Tuesday, February 27, 2024
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Buying properties for rental income or flipping

Why Invest in Real Estate?
That’s a good question. Residential real estate ownership is gaining ever-increasing interest from retail investors for many of the following reasons:

Real estate can provide more predictable returns than stocks and bonds.
Real estate provides an inflation hedge because rental rates and investment cash flow usually rise by at least as much as the inflation rate.
Real estate provides an excellent place for capital in times when you’re unsure of the prospects for stocks and bonds.
The equity created in a real estate investment provides an excellent base for financing other investment opportunities. Instead of borrowing to get the capital to invest (i.e., buying stocks on margin), investors can borrow against their equity to finance other projects.
The tax-deductibility of mortgage interest makes borrowing against a home attractive.
In addition to providing cash flow for owners, residential real estate can also be used for a home or other purposes.
Passive vs. Active Income
One key distinction between buying and holding and flipping properties is that the former can provide you with passive income, while the latter offers active income.Why Invest in Real Estate?
That’s a good question. Residential real estate ownership is gaining ever-increasing interest from retail investors for many of the following reasons:

Real estate can provide more predictable returns than stocks and bonds.
Real estate provides an inflation hedge because rental rates and investment cash flow usually rise by at least as much as the inflation rate.
Real estate provides an excellent place for capital in times when you’re unsure of the prospects for stocks and bonds.
The equity created in a real estate investment provides an excellent base for financing other investment opportunities. Instead of borrowing to get the capital to invest (i.e., buying stocks on margin), investors can borrow against their equity to finance other projects.
The tax-deductibility of mortgage interest makes borrowing against a home attractive.
In addition to providing cash flow for owners, residential real estate can also be used for a home or other purposes.
Passive vs. Active Income
One key distinction between buying and holding and flipping properties is that the former can provide you with passive income, while the latter offers active income.Pro: A Faster Return on Your Money
One big advantage of flipping properties is realizing gains quickly, which releases capital for other purposes. The average time to flip a house is about six months, though first-timers should expect the process to take longer.

Pro: A Potentially Safer Investment
Unlike the stock market, which can turn in the middle of a day, real estate markets are often more predictable. In a sense, flipping properties could be considered a safer investment strategy because it is intended to keep capital at risk for a minimal amount of time. It also lacks the management and leasing risks inherent in holding real estate—not to mention the hassles of finding tenants, collecting rents, and maintaining a property.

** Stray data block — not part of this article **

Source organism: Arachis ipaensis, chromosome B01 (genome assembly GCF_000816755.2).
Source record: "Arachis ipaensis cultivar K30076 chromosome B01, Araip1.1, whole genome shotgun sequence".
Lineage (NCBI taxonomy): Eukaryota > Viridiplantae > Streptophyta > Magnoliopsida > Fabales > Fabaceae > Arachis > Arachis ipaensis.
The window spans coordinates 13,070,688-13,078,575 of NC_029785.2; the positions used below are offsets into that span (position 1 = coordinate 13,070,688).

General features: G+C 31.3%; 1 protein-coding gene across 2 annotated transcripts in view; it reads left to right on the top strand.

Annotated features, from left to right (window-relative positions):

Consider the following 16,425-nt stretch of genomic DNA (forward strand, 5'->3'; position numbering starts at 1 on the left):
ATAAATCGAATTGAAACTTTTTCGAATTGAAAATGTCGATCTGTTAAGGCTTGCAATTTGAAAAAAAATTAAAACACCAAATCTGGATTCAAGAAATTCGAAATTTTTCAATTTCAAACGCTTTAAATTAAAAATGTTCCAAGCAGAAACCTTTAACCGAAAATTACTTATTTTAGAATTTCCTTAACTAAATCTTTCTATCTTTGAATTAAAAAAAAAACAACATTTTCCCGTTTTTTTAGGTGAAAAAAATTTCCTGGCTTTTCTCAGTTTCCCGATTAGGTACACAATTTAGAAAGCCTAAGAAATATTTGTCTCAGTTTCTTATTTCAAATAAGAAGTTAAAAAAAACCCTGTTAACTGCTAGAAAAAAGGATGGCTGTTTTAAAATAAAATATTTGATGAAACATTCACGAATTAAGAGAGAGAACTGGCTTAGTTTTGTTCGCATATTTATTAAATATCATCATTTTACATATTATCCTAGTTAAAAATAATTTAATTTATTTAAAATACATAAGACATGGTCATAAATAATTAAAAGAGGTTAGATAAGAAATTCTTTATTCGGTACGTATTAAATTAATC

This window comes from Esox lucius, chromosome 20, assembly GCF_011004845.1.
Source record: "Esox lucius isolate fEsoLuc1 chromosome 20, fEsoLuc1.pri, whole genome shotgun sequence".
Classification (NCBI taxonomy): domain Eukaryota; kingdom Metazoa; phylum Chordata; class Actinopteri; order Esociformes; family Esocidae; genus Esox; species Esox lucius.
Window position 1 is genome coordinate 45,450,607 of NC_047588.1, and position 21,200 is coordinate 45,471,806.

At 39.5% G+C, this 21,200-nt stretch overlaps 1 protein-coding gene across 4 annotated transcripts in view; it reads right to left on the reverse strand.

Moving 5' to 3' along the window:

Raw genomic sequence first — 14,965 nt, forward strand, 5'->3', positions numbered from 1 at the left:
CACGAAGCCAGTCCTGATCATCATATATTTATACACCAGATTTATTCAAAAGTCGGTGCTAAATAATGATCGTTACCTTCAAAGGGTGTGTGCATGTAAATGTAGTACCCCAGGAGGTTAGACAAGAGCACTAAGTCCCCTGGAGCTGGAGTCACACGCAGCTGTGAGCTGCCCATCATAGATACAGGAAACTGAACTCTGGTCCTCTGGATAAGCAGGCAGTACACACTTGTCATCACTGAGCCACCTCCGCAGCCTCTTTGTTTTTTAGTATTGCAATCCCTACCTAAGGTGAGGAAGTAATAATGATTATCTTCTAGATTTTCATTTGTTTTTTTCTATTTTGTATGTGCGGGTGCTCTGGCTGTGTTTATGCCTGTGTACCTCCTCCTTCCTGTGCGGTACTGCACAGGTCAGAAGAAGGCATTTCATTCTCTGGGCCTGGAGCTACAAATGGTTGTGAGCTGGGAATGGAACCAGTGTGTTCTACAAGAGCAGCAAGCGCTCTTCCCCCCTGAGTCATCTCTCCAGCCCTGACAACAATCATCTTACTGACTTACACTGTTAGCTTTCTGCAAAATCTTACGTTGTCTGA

Con: Costs
Flipping houses can create cost issues that you don’t face with long-term investments. The expenses involved in flipping can demand a lot of money, leading to cash flow problems. Because transaction costs are very high on both the buy and sell sides, they can significantly affect profits. If you are giving up your day job and relying on flipping for your income, you’re also giving up a consistent paycheck.

Con: Taxes
The quick turnaround in properties (and speed is everything in successful flipping deals) can create swings in income that can boost your tax bill. That is especially true if things move too fast to take advantage of long-term capital gains tax rules.
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In those cases, you’ll have to pay a higher capital gains tax rate based on your earned income if you own a property for less than a year.Choosing a Strategy
You need to answer a few critical questions to decide whether flipping properties or holding them long-term is the best strategy. You must decide whether your capital allocation to real estate is a permanent investment or just a way to profit from an expected rise in home prices.

It would also help if you determined what risk and return ratio is appropriate for this portion of your investment portfolio. Finally, you must have the risk tolerance and skills to take on the management responsibilities that go along with either type of investment.

Suppose the capital is not available to purchase a diversified portfolio. In that case, a prospective investor must be prepared to take on unsystematic risk. That includes individual property risks and potential lack of demand for the property, whether by homeowners or renters.

If you’re considering a buy-and-sell strategy, you must also determine whether you have the skill to uncover distressed sale properties or fixer-uppers. In this transactional strategy, it’s essential to figure out whether capital can be turned enough times within a given investment period to overcome the transaction costs. They include brokerage, financing, and closing fees.

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